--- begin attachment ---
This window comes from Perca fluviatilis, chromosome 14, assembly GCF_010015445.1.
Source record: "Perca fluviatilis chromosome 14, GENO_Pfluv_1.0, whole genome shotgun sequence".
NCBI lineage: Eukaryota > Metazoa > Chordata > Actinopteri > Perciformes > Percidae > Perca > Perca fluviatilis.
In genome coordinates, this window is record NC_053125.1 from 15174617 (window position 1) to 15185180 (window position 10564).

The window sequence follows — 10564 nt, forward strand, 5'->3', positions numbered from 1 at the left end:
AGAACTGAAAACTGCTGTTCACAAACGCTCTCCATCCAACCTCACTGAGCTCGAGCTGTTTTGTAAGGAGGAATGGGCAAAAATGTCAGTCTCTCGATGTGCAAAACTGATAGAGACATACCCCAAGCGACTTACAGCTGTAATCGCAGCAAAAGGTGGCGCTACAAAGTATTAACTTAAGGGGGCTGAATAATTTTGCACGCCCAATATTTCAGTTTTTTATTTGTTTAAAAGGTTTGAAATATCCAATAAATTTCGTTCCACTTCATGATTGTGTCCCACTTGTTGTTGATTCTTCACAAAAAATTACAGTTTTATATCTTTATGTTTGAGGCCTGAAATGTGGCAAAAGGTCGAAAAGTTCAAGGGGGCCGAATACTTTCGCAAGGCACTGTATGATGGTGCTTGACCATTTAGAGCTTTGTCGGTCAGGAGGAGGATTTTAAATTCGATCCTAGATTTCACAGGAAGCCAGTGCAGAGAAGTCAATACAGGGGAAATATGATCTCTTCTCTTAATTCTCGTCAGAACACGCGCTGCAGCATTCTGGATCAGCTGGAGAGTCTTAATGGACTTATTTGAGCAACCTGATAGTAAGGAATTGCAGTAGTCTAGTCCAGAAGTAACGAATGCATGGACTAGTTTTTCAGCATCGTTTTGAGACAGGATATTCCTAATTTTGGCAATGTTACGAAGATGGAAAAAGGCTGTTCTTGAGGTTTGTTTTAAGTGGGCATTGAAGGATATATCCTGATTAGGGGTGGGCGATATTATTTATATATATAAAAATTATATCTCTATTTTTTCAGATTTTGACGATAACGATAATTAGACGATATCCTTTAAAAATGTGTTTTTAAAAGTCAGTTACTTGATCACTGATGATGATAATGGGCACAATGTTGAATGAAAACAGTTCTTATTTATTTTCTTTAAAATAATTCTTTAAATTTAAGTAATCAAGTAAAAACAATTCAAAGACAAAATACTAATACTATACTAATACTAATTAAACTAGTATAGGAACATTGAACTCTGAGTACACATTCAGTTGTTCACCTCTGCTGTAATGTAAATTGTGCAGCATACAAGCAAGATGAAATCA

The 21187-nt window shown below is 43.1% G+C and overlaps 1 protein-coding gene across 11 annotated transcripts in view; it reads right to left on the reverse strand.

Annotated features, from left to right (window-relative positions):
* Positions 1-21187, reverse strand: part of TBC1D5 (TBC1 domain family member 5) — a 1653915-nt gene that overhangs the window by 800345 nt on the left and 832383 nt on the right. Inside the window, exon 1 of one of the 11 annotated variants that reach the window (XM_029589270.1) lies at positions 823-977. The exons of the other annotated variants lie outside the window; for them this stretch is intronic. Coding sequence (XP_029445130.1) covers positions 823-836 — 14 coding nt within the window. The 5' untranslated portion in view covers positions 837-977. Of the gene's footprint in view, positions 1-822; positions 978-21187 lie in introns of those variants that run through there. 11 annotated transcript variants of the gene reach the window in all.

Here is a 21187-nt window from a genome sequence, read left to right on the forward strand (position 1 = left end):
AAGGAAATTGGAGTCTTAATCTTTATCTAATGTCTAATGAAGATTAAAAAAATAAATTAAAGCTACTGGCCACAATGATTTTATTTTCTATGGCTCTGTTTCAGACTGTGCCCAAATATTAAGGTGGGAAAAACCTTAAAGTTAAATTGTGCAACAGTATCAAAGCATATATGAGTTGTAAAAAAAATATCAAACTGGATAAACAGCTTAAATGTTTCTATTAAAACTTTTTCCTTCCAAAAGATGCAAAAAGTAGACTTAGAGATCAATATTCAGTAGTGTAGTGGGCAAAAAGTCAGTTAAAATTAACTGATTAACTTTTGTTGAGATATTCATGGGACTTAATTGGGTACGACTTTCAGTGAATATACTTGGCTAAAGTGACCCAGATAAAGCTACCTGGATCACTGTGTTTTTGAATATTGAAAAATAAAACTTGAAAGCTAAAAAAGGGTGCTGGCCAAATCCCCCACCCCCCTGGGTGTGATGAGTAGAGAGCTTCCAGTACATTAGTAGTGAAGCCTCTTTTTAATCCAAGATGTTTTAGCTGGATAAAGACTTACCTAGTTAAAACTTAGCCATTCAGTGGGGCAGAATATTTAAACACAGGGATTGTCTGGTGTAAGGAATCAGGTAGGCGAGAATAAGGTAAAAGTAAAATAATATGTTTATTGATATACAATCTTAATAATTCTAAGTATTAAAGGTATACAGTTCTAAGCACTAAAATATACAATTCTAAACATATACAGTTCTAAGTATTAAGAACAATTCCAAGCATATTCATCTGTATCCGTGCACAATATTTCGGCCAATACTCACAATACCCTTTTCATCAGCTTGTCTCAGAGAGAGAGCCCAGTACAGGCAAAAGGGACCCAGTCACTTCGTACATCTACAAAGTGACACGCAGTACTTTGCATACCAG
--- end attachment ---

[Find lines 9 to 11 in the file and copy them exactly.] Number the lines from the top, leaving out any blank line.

* Positions 1-21187, reverse strand: part of TBC1D5 (TBC1 domain family member 5) — a 1653915-nt gene that overhangs the window by 800345 nt on the left and 832383 nt on the right. Inside the window, exon 1 of one of the 11 annotated variants that reach the window (XM_029589270.1) lies at positions 823-977. The exons of the other annotated variants lie outside the window; for them this stretch is intronic. Coding sequence (XP_029445130.1) covers positions 823-836 — 14 coding nt within the window. The 5' untranslated portion in view covers positions 837-977. Of the gene's footprint in view, positions 1-822; positions 978-21187 lie in introns of those variants that run through there. 11 annotated transcript variants of the gene reach the window in all.

Here is a 21187-nt window from a genome sequence, read left to right on the forward strand (position 1 = left end):
AAGGAAATTGGAGTCTTAATCTTTATCTAATGTCTAATGAAGATTAAAAAAATAAATTAAAGCTACTGGCCACAATGATTTTATTTTCTATGGCTCTGTTTCAGACTGTGCCCAAATATTAAGGTGGGAAAAACCTTAAAGTTAAATTGTGCAACAGTATCAAAGCATATATGAGTTGTAAAAAAAATATCAAACTGGATAAACAGCTTAAATGTTTCTATTAAAACTTTTTCCTTCCAAAAGATGCAAAAAGTAGACTTAGAGATCAATATTCAGTAGTGTAGTGGGCAAAAAGTCAGTTAAAATTAACTGATTAACTTTTGTTGAGATATTCATGGGACTTAATTGGGTACGACTTTCAGTGAATATACTTGGCTAAAGTGACCCAGATAAAGCTACCTGGATCACTGTGTTTTTGAATATTGAAAAATAAAACTTGAAAGCTAAAAAAGGGTGCTGGCCAAATCCCCCACCCCCCTGGGTGTGATGAGTAGAGAGCTTCCAGTACATTAGTAGTGAAGCCTCTTTTTAATCCAAGATGTTTTAGCTGGATAAAGACTTACCTAGTTAAAACTTAGCCATTCAGTGGGGCAGAATATTTAAACACAGGGATTGTCTGGTGTAAGGAATCAGGTAGGCGAGAATAAGGTAAAAGTAAAATAATATGTTTATTGATATACAATCTTAATAATTCTAAGTATTAAAGGTATACAGTTCTAAGCACTAAAATATACAATTCTAAACATATACAGTTCTAAGTATTAAGAACAATTCCAAGCATATTCATCTGTATCCGTGCACAATATTTCGGCCAATACTCACAATACCCTTTTCATCAGCTTGTCTCAGAGAGAGAGCCCAGTACAGGCAAAAGGGACCCAGTCACTTCGTACATCTACAAAGTGACACGCAGTACTTTGCATACCAG